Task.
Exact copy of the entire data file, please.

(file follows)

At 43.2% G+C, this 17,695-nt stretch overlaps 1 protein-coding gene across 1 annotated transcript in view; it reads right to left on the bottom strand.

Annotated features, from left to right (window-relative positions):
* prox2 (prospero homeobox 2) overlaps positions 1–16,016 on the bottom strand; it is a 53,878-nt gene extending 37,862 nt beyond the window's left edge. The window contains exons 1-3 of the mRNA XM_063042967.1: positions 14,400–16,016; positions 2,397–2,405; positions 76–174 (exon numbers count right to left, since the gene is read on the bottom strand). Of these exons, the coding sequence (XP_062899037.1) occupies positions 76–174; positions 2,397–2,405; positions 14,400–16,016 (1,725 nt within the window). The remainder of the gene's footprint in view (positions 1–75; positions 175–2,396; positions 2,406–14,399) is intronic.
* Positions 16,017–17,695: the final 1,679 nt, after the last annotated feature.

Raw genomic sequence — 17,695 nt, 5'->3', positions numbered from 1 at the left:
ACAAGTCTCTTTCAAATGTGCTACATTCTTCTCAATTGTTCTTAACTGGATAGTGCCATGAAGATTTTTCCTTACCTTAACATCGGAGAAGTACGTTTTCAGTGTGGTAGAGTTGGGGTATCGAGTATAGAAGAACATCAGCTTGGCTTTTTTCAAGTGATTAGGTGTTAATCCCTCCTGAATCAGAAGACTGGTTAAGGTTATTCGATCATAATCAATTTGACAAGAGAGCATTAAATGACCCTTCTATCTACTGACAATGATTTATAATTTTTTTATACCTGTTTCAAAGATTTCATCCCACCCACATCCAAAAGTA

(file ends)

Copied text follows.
At 43.2% G+C, this 17,695-nt stretch overlaps 1 protein-coding gene across 1 annotated transcript in view; it reads right to left on the bottom strand.

Annotated features, from left to right (window-relative positions):
* prox2 (prospero homeobox 2) overlaps positions 1–16,016 on the bottom strand; it is a 53,878-nt gene extending 37,862 nt beyond the window's left edge. The window contains exons 1-3 of the mRNA XM_063042967.1: positions 14,400–16,016; positions 2,397–2,405; positions 76–174 (exon numbers count right to left, since the gene is read on the bottom strand). Of these exons, the coding sequence (XP_062899037.1) occupies positions 76–174; positions 2,397–2,405; positions 14,400–16,016 (1,725 nt within the window). The remainder of the gene's footprint in view (positions 1–75; positions 175–2,396; positions 2,406–14,399) is intronic.
* Positions 16,017–17,695: the final 1,679 nt, after the last annotated feature.

Raw genomic sequence — 17,695 nt, 5'->3', positions numbered from 1 at the left:
ACAAGTCTCTTTCAAATGTGCTACATTCTTCTCAATTGTTCTTAACTGGATAGTGCCATGAAGATTTTTCCTTACCTTAACATCGGAGAAGTACGTTTTCAGTGTGGTAGAGTTGGGGTATCGAGTATAGAAGAACATCAGCTTGGCTTTTTTCAAGTGATTAGGTGTTAATCCCTCCTGAATCAGAAGACTGGTTAAGGTTATTCGATCATAATCAATTTGACAAGAGAGCATTAAATGACCCTTCTATCTACTGACAATGATTTATAATTTTTTTATACCTGTTTCAAAGATTTCATCCCACCCACATCCAAAAGTA